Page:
Assistant Professor Jeff Huber has received the 2017 National Young Architects Award from the American Institute of Architects. This award is bestowed on individuals who have demonstrated leadership in design and advocacy within the first ten years of licensure. This year, Huber is one of thirteen others who will be honored at the National Conference on Architecture in Orlando, in late April. Huber is also receiving a National Institute Honor Award for Architecture for his work on The SIX, an affordable housing project for disabled veterans in Los Angeles, with Brooks + Scarpa Architects.
Accompanied by Associate Professor Emmanouil Vermisso, FAU School of Architecture’s Design 7 Studio visited Chicago from October 21 st to October 23rd to study an urban location selected for a museum project on Urban Perspective. Read more
Gabriela Fernandez, a senior in the School of Architecture recently presented her competition project for a K-12 School at the Academy of Neuroscience for Architecture (ANFA) International Conference in La Jolla, California. Read more
Assistant Professor Jeffrey Huber was invited to present his research in Agricultural Urbanism during the Builders Sustainability Forum at this year’s GreenBuild International Conference and Expo in Los Angeles October 3-7th. Read more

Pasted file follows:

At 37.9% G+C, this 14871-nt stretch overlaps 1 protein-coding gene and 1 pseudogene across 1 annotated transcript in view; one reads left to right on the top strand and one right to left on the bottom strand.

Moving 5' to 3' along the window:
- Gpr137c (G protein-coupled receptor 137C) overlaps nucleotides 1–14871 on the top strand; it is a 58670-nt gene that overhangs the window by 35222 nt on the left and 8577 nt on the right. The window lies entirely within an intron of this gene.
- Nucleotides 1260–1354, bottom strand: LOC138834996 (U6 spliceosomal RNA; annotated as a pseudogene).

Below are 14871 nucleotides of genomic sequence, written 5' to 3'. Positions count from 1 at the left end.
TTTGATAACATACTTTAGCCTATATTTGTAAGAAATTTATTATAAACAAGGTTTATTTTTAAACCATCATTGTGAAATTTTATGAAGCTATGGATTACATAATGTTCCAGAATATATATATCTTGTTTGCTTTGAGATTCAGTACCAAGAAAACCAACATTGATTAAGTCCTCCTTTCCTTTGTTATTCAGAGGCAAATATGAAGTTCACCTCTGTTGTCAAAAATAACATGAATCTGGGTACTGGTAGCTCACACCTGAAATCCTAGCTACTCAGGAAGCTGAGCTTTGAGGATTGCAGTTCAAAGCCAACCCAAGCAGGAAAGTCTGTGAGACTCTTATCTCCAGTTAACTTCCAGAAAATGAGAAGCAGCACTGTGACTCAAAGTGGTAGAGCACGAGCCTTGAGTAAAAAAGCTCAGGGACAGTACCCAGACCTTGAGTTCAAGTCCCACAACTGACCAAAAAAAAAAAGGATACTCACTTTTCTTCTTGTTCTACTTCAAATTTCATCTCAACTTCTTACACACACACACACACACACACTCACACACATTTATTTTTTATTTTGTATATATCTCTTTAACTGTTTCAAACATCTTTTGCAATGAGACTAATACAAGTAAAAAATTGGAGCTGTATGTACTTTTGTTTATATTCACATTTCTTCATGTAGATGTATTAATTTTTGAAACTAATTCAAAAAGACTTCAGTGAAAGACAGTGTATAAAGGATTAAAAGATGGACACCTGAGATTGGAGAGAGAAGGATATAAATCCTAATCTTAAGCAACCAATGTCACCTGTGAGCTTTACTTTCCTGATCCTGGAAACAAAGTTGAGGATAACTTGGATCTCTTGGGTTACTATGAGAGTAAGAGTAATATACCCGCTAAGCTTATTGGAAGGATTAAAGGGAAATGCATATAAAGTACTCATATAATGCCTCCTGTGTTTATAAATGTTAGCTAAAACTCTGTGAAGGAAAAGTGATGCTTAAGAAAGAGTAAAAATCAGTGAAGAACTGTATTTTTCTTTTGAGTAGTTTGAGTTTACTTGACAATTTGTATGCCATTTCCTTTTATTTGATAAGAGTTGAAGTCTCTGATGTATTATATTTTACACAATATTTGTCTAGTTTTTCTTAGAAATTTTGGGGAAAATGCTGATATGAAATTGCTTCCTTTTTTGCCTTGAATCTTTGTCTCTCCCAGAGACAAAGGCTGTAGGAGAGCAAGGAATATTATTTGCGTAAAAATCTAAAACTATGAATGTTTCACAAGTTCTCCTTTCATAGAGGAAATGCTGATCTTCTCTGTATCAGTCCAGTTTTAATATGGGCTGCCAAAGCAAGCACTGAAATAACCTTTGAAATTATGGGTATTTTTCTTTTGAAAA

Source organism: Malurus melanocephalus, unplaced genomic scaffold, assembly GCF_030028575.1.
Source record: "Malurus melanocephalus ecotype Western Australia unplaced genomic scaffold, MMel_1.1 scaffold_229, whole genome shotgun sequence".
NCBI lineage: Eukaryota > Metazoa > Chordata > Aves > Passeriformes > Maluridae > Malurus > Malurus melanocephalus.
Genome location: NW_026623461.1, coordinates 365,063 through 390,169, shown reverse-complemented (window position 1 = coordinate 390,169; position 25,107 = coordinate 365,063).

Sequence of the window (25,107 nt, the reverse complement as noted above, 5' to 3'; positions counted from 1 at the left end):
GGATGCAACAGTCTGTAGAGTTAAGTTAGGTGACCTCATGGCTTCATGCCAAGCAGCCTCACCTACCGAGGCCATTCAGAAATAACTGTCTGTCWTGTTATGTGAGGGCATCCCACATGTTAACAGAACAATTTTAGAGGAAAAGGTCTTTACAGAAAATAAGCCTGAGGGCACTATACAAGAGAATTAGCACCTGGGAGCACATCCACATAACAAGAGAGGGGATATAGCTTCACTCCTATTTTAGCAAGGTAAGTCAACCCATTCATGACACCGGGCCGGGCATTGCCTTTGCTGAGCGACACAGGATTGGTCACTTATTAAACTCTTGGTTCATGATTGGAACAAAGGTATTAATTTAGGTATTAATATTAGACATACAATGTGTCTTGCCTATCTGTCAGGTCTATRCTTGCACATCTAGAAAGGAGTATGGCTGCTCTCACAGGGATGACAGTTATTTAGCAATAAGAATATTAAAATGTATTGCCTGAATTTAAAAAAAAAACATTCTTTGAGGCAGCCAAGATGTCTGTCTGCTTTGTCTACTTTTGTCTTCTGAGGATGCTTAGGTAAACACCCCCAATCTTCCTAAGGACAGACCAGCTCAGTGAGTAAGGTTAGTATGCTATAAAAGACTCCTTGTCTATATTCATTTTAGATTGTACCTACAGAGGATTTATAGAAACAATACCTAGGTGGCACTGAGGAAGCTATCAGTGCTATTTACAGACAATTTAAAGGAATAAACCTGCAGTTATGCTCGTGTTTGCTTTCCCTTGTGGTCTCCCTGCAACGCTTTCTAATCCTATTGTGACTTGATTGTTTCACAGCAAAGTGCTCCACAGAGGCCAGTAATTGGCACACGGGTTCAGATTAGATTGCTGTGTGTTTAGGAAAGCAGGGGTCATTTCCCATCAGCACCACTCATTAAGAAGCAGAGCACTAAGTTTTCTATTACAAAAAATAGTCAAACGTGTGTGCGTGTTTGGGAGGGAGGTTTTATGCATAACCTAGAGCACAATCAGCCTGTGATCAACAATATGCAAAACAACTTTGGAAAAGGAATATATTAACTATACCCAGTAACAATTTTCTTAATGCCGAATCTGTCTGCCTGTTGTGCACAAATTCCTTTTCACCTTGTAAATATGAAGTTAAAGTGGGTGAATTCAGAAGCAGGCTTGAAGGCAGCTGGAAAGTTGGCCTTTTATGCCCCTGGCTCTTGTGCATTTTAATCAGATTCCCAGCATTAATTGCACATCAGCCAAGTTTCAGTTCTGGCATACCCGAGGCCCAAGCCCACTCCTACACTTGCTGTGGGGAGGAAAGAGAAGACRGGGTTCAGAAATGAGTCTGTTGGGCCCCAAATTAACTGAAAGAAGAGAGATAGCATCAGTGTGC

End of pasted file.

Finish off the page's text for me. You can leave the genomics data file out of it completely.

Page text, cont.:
Assistant Professor Jeffrey Huber recently participated in the East Regional Session of the Mayors’ Institute on City Design (MICD) as one of eight resource team members. The MICD session was hosted by the City of Miami Beach and Florida international University College of Communication, Architecture + The Arts, and included mayors from North Miami; Schenectady, NY; Fall River, MA; West Haven, CT; Pleasantville, NY; College Park, MD; Salisbury, MD; and Greenville, SC. MICD is a leadership initiative of the National Endowment for the Arts in partnership with the American Architectural Foundation and the United States Conference of Mayors. Since 1986, MICD has helped transform communities through design by preparing mayors to be the chief urban designers of their cities. MICD achieves its mission by organizing sessions where mayors engage leading design experts to find solutions to the most critical urban design challenges facing their cities. Every year partner organizations host eight MICD sessions nationwide. Each session is limited to eight mayors and eight resource team members, where resource team members are recognized as outstanding design and development professionals with national expertise.
The MetroLAB is currently exhibiting work by its freshman and sophomore classes. School of Architecture Visiting Instructors Mikael Kaul and Lizette Rios worked with students and selected projects for the exhibit following only one month of coursework. The exhibit introduces the public to foundational level architectural drawings and models and exposes FAU’s architecture students to the importance of public discourse about ideas and concepts, formal thinking and making.
Assistant Professor Jeffrey Huber was bestowed two national design awards recently.